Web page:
A few years ago, Canada suddenly exploded as the centre of the universe for all good things musically. Too often derided for producing Bryan Adams and Celine Dion, the Canucks could suddenly boast Arcade Fire, New Pornographers, more Wainwrights than you could shake a stick at, and Broken Social Scene.
Part of the intricately connected scene centred around the latter band, Metric’s four albums so far have ranged from addictive, rabble-rousing pop (the brilliant Live It Out) to glum and inconsistent synth rock (their disappointing last album Fantasies). Their fifth album, Synthetica, builds upon the synth sound (as the name would suggest) but thankfully the songs are much stronger this time around.
Lead single Youth Without Youth sets out Synthetica’s stall pretty well – a big, clattering glam-rock beat, full of the jittering energy that was sadly lacking from most of Fantasies. Emily Haines’ vocals snarl and coo, talking of “playing double dutch with a hand grenade” and “playing rubber soul with a hand grenade”. It sounds almost like a statement of intent, and the perfect track with which to welcome back Haines and company.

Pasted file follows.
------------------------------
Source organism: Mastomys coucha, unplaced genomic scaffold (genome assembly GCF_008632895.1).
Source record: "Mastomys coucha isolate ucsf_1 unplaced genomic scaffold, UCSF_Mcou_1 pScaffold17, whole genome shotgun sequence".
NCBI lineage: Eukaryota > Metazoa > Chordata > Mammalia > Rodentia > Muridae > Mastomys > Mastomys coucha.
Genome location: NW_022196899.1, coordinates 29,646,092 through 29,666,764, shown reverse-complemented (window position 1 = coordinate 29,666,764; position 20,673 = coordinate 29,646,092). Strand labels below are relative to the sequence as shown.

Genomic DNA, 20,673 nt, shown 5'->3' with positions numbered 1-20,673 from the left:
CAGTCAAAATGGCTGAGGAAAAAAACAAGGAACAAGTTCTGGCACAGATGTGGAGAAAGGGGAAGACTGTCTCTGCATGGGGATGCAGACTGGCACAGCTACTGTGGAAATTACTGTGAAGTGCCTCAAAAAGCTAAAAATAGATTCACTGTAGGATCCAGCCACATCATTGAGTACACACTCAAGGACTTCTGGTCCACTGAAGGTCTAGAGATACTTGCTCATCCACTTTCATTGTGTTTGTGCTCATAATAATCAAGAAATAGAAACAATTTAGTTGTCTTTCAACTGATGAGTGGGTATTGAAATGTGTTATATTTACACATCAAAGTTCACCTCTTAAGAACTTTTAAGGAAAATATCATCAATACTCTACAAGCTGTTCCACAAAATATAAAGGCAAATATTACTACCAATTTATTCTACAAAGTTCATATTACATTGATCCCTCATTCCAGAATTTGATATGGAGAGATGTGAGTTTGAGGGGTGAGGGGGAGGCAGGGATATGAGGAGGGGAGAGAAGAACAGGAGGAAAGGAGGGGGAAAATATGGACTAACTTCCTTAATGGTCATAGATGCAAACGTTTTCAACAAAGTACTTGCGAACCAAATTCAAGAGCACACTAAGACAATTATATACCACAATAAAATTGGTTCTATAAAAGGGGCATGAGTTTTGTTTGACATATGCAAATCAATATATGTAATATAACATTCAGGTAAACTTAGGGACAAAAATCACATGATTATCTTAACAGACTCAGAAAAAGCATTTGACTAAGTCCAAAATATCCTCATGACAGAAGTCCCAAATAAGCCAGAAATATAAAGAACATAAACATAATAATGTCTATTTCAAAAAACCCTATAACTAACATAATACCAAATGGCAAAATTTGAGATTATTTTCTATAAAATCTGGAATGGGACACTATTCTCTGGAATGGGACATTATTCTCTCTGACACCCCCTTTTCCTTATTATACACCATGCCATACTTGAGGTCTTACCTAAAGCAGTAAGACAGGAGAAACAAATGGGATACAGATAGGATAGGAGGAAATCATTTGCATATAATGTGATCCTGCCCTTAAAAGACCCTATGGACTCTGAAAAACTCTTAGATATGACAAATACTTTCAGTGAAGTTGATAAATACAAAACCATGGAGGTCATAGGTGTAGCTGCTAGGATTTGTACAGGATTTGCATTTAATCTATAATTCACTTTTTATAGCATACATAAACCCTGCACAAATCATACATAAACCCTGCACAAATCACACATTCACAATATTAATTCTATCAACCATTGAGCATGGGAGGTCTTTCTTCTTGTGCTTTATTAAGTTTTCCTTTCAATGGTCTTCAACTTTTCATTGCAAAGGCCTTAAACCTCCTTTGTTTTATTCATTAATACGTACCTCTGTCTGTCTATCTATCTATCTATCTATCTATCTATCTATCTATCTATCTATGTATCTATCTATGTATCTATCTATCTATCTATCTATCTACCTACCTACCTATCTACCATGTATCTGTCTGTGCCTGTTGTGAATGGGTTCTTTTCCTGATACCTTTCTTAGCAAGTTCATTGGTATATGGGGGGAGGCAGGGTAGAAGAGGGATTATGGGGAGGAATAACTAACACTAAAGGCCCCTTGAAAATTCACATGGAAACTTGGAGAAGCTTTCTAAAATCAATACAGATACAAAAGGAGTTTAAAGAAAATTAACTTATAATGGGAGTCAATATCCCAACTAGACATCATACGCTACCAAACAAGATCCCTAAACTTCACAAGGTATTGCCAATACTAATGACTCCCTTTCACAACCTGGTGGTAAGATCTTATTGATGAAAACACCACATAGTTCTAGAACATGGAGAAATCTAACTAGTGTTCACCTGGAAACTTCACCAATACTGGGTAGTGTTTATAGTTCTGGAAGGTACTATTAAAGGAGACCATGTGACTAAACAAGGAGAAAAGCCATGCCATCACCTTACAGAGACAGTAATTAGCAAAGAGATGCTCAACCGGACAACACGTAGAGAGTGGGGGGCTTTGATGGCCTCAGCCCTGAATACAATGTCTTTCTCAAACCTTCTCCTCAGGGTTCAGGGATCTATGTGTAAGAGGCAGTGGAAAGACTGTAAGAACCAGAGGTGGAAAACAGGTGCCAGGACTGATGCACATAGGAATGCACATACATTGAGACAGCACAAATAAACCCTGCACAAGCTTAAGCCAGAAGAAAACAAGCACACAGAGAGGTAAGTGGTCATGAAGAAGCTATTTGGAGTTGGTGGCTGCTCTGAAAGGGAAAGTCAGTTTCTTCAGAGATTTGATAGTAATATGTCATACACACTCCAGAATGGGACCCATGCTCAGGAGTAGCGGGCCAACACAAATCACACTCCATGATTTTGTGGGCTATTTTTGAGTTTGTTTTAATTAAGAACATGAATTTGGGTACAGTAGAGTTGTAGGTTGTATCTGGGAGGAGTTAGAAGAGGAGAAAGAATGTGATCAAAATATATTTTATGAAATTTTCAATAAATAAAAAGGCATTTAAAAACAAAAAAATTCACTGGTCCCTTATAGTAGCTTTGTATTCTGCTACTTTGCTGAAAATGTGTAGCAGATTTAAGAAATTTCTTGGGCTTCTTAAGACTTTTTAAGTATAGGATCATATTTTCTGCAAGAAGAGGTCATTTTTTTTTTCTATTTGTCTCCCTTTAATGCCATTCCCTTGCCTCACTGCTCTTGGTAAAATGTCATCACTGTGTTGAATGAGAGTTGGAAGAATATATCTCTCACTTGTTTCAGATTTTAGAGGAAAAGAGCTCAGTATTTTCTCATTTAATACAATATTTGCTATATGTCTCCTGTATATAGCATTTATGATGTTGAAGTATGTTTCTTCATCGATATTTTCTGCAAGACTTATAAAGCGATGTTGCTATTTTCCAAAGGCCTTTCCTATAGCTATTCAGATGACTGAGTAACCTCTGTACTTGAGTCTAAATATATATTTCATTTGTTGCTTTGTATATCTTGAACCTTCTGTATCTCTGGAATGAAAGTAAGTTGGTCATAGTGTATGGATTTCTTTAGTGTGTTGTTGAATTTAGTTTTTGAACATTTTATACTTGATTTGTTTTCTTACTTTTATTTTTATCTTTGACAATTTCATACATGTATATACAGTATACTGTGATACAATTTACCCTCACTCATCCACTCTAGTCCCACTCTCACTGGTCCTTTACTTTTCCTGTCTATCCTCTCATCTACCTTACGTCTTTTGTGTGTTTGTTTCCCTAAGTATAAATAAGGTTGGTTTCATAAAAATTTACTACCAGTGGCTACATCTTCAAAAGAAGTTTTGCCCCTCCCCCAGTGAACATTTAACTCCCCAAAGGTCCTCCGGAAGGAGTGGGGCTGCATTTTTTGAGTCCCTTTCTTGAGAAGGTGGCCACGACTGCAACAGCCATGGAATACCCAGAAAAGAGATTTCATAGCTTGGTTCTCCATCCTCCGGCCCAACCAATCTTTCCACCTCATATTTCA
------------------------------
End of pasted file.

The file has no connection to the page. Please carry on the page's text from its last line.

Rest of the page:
Lost Kitten treads similar, if more subtle territory, although Haines’ adoption of a weirdly child-like register to sing most of the song may irritate, while the title track is about the closest that the band get to the high points of the early days like Dead Disco and Monster Hospital, with Jimmy Shaw’s fierce guitar work lending the track a frantic, bustling atmosphere.
The reliance on a synth-rock sound inevitably draws thoughts of The Killers to mind, and it’s true that there are several songs that could easily sit on Hot Fuss or Sam’s Town – Breathing Under Water in particular has a chorus tailor-made for Brandon Flowers – but Haines is a subtler vocalist. Instead of the bombastic territory that the Nevadans often slip into, Metric never lose that more intimate touch which makes them such a satisfying listen.
Unlikely fan Lou Reed (who apparently recited lyrics to Metric track Gimmie Sympathy when he met Haines at a Neil Young tribute gig) contributes vocals to The Wanderlust. Although it’s not quite in the same disastrous vein as his infamous collaboration with Metallica, it’s still a bit incongruous to hear the New Yorker growling away underneath Haines’ brighter vocals. Although to be fair, he’s not helped by the fact that The Wanderlust is one of the weaker tracks on the album.
They remain a curious proposition all in all – they’ve never really seemed to build upon their early promise, and there’s certainly nothing here to touch their finest hour Live It Out. Yet Haines is a compelling performer, and there’s certainly more than enough decent songs here to satisfy the faithful who may have been put off by the lacklustre Fantasies. Next time round though, it would be nice to hear them step up to that level that they’re so obviously capable of.